Many times, a prolife stance may turn into a discussion about God and religion. Unfortunately, imagery and Christianity tends to remind those standing outside those religious paradigms of their separateness; the exact opposite effect of fostering and understanding of unity and connected thinking.
An atheist who rejects the belief that there is a Divine force that surrounds us and guides us may be put off by the use of religious imagery. In a recent news story, an atheist group filed a lawsuit in New York to remove the cross (a distinctly Christian symbol) from the Ground Zero memorial at the site of the World Trade Center.
Indeed, people on both sides of this issue may be missing the point. Those who put up the cross meant well and likely were not seeking to alienate anyone. Yet it is likely atheists have not been the only segment to notice the cross speaks to Christian loss and grieving—at exclusion by omission of all other faiths (or in the atheists’ case, non-faith.)
A peace-loving Muslim who may have suffered racial or religious rebuke by their non-Muslim neighbors as a result of the 9/11 attacks may notice a purely Christian monument at the center of Ground Zero and feel a pang of isolation. In that moment, that person may feel very much outside the American melting pot in which they are trying to belong.
Often in prolife circles, the sanctity of human life argument is placed squarely upon quotes from the Bible. Here are several of the more poignant biblical verses:
- So God created man in his own image, in the image of God he created him; male and female he created them. ~ Genesis 1:27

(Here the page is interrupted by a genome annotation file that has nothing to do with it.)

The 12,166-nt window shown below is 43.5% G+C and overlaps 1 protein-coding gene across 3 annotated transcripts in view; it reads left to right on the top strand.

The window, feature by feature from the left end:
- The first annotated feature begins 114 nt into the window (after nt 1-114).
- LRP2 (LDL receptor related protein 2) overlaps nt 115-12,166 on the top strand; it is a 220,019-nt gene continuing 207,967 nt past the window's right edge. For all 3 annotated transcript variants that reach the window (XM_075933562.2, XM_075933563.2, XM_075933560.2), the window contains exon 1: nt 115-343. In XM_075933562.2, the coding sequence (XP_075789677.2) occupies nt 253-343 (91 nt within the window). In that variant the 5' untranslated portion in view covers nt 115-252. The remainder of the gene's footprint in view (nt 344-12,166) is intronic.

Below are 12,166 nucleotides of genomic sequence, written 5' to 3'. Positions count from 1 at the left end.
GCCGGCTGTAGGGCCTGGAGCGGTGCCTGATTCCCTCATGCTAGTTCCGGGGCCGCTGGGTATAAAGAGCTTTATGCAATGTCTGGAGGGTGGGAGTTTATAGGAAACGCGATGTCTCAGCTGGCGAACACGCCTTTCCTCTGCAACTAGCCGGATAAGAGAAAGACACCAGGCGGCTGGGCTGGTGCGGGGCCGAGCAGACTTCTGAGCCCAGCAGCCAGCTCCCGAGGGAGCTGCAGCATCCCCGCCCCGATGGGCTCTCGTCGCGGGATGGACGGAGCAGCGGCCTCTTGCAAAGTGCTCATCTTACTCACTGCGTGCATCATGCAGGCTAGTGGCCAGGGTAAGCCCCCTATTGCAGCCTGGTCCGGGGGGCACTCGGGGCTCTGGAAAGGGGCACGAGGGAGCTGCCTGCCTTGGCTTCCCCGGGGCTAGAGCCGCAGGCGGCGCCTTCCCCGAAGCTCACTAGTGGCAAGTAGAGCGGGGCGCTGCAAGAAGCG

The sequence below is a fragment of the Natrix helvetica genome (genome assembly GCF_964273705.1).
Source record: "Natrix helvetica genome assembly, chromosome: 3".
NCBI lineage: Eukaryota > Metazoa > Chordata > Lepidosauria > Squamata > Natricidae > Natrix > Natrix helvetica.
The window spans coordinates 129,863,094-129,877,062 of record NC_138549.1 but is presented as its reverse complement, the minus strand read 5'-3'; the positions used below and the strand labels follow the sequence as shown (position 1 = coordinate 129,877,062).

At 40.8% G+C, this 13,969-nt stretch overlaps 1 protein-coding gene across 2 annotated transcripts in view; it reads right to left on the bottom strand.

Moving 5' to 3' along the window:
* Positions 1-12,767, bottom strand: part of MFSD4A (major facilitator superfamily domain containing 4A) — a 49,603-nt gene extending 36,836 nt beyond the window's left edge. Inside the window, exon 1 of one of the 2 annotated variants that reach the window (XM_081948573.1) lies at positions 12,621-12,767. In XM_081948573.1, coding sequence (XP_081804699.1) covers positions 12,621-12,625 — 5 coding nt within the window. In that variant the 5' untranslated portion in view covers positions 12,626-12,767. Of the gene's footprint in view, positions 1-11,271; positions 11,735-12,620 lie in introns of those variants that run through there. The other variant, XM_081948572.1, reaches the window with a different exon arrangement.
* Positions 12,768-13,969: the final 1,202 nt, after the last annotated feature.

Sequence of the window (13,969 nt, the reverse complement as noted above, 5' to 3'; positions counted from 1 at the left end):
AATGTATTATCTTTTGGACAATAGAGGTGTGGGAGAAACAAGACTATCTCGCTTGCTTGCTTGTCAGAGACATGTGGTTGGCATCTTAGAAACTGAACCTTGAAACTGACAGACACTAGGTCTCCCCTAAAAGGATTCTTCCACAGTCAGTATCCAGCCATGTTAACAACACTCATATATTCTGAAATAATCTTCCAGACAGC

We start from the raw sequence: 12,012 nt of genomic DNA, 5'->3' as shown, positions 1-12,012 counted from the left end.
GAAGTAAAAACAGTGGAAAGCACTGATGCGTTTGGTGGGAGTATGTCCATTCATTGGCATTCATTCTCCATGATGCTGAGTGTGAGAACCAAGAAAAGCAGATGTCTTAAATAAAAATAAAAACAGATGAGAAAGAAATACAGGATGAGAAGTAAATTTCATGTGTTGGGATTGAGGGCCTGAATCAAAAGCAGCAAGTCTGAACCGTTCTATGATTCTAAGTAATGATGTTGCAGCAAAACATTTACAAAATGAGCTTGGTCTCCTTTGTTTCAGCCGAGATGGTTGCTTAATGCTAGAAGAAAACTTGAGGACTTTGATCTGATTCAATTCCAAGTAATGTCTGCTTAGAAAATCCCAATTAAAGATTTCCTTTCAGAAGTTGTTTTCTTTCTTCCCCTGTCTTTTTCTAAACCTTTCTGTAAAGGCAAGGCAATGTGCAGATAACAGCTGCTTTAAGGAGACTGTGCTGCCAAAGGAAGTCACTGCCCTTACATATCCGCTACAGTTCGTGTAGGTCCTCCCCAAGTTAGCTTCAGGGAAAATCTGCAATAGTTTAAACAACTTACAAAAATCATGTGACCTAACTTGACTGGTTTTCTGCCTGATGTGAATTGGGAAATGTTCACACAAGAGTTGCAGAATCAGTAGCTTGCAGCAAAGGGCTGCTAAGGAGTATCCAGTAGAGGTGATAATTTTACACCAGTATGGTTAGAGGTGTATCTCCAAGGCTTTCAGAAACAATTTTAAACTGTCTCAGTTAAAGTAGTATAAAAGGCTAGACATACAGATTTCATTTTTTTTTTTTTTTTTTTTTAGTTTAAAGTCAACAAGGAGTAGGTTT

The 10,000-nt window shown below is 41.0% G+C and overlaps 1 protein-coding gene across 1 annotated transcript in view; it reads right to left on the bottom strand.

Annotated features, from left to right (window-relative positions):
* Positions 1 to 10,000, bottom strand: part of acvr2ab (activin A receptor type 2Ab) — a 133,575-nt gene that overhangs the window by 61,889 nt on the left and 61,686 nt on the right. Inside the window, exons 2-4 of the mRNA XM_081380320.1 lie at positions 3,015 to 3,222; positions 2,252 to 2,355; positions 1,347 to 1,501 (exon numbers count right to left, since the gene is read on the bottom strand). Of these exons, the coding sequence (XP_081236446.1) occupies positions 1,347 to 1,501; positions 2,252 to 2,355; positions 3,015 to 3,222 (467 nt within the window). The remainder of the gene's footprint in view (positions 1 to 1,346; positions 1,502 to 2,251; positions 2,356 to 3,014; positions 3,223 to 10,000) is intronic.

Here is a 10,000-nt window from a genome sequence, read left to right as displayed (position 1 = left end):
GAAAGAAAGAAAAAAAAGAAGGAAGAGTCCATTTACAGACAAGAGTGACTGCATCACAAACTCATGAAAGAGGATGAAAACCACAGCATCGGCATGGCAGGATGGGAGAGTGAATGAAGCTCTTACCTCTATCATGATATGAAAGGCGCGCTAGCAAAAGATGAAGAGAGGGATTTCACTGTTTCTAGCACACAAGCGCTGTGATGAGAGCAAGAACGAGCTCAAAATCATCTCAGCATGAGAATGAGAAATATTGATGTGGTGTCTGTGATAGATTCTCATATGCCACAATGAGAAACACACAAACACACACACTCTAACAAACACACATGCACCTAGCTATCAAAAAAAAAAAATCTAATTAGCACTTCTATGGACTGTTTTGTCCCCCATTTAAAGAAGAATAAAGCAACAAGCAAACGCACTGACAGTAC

- You shall not murder. ~ Exodus 20:13
- I have set before you life and death, blessings and curses. Now choose life, so that you and your children may live and that you may love the Lord your God, listen to his voice, and hold fast to him. ~ Deuteronomy 30:19b-20
- Before I was born the Lord called me; from my birth he has made mention of my name. ~ Isaiah 49:1b
- Before I formed you in the womb I knew you, before you were born I set you apart. ~ Jeremiah 1:5a
- For I know the plans I have for you, declares the Lord, plans for welfare and not for evil, to give you a future and a hope. ~ Jeremiah 29:11
- Your hands have made and fashioned me. ~ Psalm 119:73a
- You formed my inmost being; you knit me in my mother’s womb. I praise you, so wonderfully you made me; wonderful are your works! My very self you knew; my bones were not hidden from you, when I was being made in secret, fashioned as in the depths of the earth. Your eyes foresaw my actions; in your book all are written down; my days were shaped, before one came to be. ~ Psalm 139:13-16
It is my belief that the principle of the sanctity of life is separate from any religious backing. Regardless of which body of religious teachings you hold—whether built upon the Bible, the Qur’an, the Tanakh, or other religious works—I believe the idea of sanctity of life to be a separate issue. Your religion (really, your interpretation of your religion) may agree with a belief in the sanctity of life and if it does, great. However, I believe the sanctity of life to be a universal principle and this is different than being a religious mandate, subject to interpretation by a group of believers.